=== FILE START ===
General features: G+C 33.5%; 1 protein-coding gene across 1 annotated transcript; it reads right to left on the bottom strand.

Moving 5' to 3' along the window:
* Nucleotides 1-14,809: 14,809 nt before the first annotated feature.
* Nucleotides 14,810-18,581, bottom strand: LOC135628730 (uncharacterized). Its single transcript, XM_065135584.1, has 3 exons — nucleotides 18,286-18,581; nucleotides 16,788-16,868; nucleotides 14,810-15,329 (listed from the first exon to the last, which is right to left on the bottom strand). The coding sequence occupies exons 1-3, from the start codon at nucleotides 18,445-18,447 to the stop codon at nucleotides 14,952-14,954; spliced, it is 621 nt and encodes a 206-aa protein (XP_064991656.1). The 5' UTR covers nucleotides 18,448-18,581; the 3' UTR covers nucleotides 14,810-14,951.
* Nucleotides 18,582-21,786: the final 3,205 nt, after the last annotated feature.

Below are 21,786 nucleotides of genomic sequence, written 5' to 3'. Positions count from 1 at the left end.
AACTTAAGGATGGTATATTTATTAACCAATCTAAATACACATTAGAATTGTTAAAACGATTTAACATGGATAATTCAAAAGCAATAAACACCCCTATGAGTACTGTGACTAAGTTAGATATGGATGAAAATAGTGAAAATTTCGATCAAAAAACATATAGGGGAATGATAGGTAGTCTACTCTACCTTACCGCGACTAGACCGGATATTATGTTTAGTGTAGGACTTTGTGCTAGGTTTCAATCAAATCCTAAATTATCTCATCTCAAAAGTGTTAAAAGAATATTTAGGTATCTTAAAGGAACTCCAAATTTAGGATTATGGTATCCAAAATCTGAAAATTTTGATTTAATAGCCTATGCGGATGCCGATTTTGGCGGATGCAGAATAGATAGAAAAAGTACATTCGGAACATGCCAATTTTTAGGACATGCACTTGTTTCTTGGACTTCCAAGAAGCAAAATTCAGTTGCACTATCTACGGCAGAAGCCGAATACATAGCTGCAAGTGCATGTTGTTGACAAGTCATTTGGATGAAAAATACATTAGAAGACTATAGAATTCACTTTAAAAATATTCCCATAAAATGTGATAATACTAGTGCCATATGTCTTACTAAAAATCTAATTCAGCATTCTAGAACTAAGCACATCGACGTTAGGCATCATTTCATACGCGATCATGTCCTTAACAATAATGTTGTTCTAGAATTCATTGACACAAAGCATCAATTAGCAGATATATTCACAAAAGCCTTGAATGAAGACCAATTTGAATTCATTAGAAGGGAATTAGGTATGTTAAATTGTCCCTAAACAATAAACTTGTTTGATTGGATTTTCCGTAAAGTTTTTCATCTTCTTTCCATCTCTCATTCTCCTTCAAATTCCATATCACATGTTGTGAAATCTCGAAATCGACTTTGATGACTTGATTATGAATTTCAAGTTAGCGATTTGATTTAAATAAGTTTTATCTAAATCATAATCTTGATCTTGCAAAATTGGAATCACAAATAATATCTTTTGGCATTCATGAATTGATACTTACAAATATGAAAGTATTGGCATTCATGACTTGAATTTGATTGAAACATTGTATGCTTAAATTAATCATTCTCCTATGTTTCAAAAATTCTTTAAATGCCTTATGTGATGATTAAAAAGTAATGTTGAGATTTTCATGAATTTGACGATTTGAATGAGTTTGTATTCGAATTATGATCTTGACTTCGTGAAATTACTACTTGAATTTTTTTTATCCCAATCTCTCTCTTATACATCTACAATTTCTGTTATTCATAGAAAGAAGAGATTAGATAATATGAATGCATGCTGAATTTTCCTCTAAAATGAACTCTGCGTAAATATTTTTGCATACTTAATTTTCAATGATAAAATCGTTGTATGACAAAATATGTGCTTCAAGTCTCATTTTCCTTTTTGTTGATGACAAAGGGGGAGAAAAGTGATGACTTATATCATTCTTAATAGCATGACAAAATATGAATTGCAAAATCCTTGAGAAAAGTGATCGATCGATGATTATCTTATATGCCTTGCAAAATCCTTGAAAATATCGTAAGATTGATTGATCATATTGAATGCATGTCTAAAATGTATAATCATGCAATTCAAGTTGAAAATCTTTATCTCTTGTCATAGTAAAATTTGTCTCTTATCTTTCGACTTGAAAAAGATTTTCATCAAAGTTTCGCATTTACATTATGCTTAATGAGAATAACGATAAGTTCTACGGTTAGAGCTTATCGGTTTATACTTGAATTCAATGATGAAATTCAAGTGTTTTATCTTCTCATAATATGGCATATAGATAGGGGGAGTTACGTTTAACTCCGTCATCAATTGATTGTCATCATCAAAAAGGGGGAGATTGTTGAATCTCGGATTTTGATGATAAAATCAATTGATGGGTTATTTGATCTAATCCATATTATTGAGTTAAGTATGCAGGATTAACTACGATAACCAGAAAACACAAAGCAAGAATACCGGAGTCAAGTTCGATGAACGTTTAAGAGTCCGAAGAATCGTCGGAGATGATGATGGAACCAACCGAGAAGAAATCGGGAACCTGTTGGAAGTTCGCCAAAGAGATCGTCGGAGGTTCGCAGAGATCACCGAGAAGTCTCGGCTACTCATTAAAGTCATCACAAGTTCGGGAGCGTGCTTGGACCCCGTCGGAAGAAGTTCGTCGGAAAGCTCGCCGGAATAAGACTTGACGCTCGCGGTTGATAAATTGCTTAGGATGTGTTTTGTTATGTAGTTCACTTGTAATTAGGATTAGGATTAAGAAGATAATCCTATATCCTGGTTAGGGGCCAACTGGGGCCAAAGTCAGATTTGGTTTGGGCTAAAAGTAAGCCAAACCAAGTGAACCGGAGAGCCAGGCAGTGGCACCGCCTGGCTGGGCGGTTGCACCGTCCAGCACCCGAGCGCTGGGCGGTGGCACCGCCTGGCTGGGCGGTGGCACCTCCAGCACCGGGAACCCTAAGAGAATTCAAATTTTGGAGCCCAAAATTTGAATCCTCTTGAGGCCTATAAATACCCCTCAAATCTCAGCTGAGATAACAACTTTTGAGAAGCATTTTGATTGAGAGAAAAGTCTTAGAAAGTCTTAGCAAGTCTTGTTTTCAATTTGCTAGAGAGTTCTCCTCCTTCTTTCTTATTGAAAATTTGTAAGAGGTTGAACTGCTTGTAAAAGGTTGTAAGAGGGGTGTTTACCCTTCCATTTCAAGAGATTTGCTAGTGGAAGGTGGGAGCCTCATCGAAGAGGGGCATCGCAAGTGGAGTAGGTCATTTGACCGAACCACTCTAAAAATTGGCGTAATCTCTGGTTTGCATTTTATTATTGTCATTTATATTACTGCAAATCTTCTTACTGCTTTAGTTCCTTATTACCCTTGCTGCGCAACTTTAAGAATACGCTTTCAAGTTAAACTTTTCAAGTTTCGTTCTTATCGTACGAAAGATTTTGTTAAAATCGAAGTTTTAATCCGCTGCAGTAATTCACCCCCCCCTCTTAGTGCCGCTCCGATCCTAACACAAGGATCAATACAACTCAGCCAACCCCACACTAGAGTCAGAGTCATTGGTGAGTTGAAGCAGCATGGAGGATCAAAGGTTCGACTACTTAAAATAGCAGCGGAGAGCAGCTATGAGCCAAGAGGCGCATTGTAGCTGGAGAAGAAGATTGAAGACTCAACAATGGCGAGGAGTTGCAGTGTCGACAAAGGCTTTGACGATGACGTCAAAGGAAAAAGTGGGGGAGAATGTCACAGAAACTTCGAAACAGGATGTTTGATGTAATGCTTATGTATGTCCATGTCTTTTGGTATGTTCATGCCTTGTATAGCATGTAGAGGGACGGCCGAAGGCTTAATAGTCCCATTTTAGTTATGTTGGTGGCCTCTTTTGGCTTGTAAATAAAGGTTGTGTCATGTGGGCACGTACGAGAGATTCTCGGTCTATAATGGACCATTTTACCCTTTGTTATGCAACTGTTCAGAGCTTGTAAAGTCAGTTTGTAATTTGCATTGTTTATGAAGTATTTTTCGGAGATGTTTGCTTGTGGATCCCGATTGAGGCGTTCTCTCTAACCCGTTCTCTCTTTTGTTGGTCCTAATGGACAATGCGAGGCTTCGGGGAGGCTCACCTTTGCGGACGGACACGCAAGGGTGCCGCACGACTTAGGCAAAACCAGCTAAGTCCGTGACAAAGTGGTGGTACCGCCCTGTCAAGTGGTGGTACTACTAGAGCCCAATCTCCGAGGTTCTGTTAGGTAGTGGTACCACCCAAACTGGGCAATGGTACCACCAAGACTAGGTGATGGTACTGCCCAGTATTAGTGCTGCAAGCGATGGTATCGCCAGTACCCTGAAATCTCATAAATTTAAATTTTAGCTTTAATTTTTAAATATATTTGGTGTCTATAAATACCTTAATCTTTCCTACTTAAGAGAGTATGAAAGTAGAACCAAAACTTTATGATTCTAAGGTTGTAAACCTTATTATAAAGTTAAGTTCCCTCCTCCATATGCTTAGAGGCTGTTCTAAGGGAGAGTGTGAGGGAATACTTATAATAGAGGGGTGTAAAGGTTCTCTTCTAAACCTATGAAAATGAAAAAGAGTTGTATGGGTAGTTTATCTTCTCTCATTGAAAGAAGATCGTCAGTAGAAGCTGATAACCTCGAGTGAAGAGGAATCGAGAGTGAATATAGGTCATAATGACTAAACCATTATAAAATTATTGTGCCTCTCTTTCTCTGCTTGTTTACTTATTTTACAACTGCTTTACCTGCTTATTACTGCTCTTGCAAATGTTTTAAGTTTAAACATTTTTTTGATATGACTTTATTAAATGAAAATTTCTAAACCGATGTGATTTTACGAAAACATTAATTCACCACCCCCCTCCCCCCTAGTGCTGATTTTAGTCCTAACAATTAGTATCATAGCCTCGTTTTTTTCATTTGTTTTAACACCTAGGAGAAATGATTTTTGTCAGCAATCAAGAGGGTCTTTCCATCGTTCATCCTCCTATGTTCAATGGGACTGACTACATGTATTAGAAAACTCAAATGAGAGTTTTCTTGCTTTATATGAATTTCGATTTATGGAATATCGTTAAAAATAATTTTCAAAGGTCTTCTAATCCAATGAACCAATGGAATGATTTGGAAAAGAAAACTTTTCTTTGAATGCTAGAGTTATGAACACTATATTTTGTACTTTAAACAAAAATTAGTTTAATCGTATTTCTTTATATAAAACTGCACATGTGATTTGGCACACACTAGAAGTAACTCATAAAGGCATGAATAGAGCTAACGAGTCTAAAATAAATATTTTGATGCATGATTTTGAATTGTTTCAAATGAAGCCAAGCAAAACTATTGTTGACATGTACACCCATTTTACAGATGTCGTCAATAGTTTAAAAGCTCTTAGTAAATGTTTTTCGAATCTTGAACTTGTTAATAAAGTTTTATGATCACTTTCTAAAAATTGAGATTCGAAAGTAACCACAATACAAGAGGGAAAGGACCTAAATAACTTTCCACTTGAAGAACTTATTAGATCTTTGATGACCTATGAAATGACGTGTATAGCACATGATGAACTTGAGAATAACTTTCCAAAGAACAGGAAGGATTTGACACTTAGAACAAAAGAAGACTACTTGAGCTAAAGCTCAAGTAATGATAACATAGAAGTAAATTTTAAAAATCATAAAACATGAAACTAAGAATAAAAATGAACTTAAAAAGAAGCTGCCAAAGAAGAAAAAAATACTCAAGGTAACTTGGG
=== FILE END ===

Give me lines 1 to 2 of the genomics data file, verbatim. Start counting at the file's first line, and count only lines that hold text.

General features: G+C 33.5%; 1 protein-coding gene across 1 annotated transcript; it reads right to left on the bottom strand.

Moving 5' to 3' along the window: